Etymology
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deceptive (adj.)

"tending to mislead or give false impression," 1610s, from French deceptif (late 14c.), from Medieval Latin deceptivus, from decept-, past participle stem of Latin decipere "to ensnare, take in, beguile, cheat," from de "from" or pejorative (see de-) + capere "to take," from PIE root *kap- "to grasp."

In this sense in English it superseded deceptious (c. 1600), from French deceptieux, from Medieval Latin deceptiosus, from deceptionem; also deceptory (mid-15c.), from Latin deceptorious. Related: Deceptively; deceptiveness.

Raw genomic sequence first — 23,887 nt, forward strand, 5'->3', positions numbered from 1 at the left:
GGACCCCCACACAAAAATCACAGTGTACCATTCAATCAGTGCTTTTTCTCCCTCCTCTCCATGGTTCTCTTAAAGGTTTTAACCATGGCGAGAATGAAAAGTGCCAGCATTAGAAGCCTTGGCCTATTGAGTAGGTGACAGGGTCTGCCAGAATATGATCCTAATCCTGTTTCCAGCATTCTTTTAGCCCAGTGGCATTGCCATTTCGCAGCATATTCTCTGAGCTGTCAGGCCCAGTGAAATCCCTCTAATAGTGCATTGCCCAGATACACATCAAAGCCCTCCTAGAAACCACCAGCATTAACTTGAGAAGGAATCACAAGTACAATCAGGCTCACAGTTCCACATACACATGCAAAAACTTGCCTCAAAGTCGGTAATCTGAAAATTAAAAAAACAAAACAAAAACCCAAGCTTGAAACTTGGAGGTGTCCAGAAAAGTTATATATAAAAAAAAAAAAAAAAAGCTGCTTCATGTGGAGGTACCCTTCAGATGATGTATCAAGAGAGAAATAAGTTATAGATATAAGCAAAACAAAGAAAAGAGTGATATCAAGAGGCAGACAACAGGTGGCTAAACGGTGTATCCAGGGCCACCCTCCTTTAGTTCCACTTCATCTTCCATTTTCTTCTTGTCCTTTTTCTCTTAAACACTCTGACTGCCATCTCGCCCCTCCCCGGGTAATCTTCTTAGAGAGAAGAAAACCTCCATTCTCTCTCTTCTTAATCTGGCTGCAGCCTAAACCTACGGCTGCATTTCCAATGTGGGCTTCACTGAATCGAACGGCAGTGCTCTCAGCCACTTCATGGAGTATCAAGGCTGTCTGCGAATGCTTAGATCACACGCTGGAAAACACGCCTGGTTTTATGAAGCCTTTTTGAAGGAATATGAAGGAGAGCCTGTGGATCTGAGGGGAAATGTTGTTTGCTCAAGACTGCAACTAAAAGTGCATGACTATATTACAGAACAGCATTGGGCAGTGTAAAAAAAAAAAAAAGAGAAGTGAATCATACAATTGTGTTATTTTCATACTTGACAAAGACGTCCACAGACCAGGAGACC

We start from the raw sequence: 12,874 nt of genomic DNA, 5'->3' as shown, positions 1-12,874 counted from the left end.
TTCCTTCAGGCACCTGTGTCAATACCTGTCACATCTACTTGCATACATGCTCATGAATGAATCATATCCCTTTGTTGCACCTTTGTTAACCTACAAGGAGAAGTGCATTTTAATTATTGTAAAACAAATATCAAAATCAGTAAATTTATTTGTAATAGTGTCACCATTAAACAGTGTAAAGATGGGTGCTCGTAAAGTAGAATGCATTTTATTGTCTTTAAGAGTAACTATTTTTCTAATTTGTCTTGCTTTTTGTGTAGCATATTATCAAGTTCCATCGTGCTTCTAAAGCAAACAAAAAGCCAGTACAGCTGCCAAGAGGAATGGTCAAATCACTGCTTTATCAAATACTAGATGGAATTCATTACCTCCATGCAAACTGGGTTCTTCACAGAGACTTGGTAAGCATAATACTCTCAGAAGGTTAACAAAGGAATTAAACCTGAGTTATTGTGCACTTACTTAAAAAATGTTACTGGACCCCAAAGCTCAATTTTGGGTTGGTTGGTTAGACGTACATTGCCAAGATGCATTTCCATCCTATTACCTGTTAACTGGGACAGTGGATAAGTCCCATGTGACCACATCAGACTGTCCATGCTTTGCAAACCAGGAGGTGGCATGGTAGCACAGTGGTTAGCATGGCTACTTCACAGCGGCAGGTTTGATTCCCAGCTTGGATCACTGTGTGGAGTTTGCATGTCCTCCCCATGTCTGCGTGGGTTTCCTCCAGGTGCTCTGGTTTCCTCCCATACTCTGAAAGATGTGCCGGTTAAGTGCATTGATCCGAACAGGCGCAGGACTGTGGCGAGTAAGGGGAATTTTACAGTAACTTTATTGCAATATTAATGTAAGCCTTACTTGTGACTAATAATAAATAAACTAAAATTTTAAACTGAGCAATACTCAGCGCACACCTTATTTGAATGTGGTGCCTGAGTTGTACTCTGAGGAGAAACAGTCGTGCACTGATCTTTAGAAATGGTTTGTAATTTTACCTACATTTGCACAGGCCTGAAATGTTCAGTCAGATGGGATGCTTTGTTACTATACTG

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Definitions of deceptive

deceptive (adj.)
causing one to believe what is not true or fail to believe what is true;
deceptive calm
Synonyms: delusory
deceptive (adj.)
designed to deceive or mislead either deliberately or inadvertently;
the deceptive calm in the eye of the storm
deliberately deceptive packaging
Synonyms: misleading
From wordnet.princeton.edu